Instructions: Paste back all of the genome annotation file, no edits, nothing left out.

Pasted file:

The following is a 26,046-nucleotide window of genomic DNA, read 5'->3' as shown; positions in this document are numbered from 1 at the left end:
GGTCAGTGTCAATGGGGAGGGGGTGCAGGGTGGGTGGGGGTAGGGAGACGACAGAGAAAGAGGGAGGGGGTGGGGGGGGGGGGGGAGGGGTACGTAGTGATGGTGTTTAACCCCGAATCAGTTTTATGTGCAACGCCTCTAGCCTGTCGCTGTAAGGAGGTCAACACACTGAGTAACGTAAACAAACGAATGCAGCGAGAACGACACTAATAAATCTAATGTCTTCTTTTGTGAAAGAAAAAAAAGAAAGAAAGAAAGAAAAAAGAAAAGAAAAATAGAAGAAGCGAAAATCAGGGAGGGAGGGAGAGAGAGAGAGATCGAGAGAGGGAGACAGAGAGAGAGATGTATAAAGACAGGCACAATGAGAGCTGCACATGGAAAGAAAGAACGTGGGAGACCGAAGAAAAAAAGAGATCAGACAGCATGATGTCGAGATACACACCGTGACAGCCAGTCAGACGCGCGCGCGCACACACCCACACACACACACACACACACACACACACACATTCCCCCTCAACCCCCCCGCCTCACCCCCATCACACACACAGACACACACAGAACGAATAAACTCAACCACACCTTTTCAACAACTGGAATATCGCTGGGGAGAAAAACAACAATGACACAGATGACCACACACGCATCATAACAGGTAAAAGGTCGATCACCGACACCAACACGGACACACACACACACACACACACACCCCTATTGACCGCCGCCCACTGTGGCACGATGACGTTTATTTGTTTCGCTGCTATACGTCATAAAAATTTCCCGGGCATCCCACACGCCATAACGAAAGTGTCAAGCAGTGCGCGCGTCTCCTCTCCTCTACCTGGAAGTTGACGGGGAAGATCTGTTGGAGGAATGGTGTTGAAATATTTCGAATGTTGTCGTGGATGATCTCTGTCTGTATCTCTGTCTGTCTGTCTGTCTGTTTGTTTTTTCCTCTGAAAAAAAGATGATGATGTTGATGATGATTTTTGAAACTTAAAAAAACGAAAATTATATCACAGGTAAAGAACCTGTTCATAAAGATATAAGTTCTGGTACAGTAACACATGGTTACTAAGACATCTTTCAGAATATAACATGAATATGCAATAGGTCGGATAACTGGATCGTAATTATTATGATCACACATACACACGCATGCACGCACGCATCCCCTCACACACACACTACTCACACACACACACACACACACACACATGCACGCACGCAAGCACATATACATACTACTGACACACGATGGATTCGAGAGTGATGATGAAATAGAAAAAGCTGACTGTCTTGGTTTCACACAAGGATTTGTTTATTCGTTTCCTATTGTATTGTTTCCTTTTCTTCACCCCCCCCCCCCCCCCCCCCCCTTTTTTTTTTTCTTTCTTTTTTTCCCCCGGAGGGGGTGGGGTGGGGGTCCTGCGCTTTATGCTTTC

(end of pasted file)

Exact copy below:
The following is a 26,046-nucleotide window of genomic DNA, read 5'->3' as shown; positions in this document are numbered from 1 at the left end:
GGTCAGTGTCAATGGGGAGGGGGTGCAGGGTGGGTGGGGGTAGGGAGACGACAGAGAAAGAGGGAGGGGGTGGGGGGGGGGGGGGAGGGGTACGTAGTGATGGTGTTTAACCCCGAATCAGTTTTATGTGCAACGCCTCTAGCCTGTCGCTGTAAGGAGGTCAACACACTGAGTAACGTAAACAAACGAATGCAGCGAGAACGACACTAATAAATCTAATGTCTTCTTTTGTGAAAGAAAAAAAAGAAAGAAAGAAAGAAAAAAGAAAAGAAAAATAGAAGAAGCGAAAATCAGGGAGGGAGGGAGAGAGAGAGAGATCGAGAGAGGGAGACAGAGAGAGAGATGTATAAAGACAGGCACAATGAGAGCTGCACATGGAAAGAAAGAACGTGGGAGACCGAAGAAAAAAAGAGATCAGACAGCATGATGTCGAGATACACACCGTGACAGCCAGTCAGACGCGCGCGCGCACACACCCACACACACACACACACACACACACACACACATTCCCCCTCAACCCCCCCGCCTCACCCCCATCACACACACAGACACACACAGAACGAATAAACTCAACCACACCTTTTCAACAACTGGAATATCGCTGGGGAGAAAAACAACAATGACACAGATGACCACACACGCATCATAACAGGTAAAAGGTCGATCACCGACACCAACACGGACACACACACACACACACACACACCCCTATTGACCGCCGCCCACTGTGGCACGATGACGTTTATTTGTTTCGCTGCTATACGTCATAAAAATTTCCCGGGCATCCCACACGCCATAACGAAAGTGTCAAGCAGTGCGCGCGTCTCCTCTCCTCTACCTGGAAGTTGACGGGGAAGATCTGTTGGAGGAATGGTGTTGAAATATTTCGAATGTTGTCGTGGATGATCTCTGTCTGTATCTCTGTCTGTCTGTCTGTCTGTTTGTTTTTTCCTCTGAAAAAAAGATGATGATGTTGATGATGATTTTTGAAACTTAAAAAAACGAAAATTATATCACAGGTAAAGAACCTGTTCATAAAGATATAAGTTCTGGTACAGTAACACATGGTTACTAAGACATCTTTCAGAATATAACATGAATATGCAATAGGTCGGATAACTGGATCGTAATTATTATGATCACACATACACACGCATGCACGCACGCATCCCCTCACACACACACTACTCACACACACACACACACACACACACATGCACGCACGCAAGCACATATACATACTACTGACACACGATGGATTCGAGAGTGATGATGAAATAGAAAAAGCTGACTGTCTTGGTTTCACACAAGGATTTGTTTATTCGTTTCCTATTGTATTGTTTCCTTTTCTTCACCCCCCCCCCCCCCCCCCCCCCTTTTTTTTTTTCTTTCTTTTTTTCCCCCGGAGGGGGTGGGGTGGGGGTCCTGCGCTTTATGCTTTC